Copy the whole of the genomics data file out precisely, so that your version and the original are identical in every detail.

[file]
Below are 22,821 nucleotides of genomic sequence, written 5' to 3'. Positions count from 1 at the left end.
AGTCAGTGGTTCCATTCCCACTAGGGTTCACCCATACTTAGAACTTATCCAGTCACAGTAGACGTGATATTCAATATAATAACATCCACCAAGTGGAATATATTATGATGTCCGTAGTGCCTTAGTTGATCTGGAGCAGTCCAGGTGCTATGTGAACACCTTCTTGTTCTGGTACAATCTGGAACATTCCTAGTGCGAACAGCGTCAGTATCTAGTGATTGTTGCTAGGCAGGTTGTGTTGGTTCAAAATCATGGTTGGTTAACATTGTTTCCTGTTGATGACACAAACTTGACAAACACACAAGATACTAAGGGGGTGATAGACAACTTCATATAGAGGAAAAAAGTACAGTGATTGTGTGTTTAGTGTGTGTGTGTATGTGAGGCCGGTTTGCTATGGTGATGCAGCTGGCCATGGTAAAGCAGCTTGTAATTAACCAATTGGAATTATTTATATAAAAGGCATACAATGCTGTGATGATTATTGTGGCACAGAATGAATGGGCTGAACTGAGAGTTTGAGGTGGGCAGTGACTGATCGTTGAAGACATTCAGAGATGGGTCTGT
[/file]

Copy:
Below are 22,821 nucleotides of genomic sequence, written 5' to 3'. Positions count from 1 at the left end.
AGTCAGTGGTTCCATTCCCACTAGGGTTCACCCATACTTAGAACTTATCCAGTCACAGTAGACGTGATATTCAATATAATAACATCCACCAAGTGGAATATATTATGATGTCCGTAGTGCCTTAGTTGATCTGGAGCAGTCCAGGTGCTATGTGAACACCTTCTTGTTCTGGTACAATCTGGAACATTCCTAGTGCGAACAGCGTCAGTATCTAGTGATTGTTGCTAGGCAGGTTGTGTTGGTTCAAAATCATGGTTGGTTAACATTGTTTCCTGTTGATGACACAAACTTGACAAACACACAAGATACTAAGGGGGTGATAGACAACTTCATATAGAGGAAAAAAGTACAGTGATTGTGTGTTTAGTGTGTGTGTGTATGTGAGGCCGGTTTGCTATGGTGATGCAGCTGGCCATGGTAAAGCAGCTTGTAATTAACCAATTGGAATTATTTATATAAAAGGCATACAATGCTGTGATGATTATTGTGGCACAGAATGAATGGGCTGAACTGAGAGTTTGAGGTGGGCAGTGACTGATCGTTGAAGACATTCAGAGATGGGTCTGT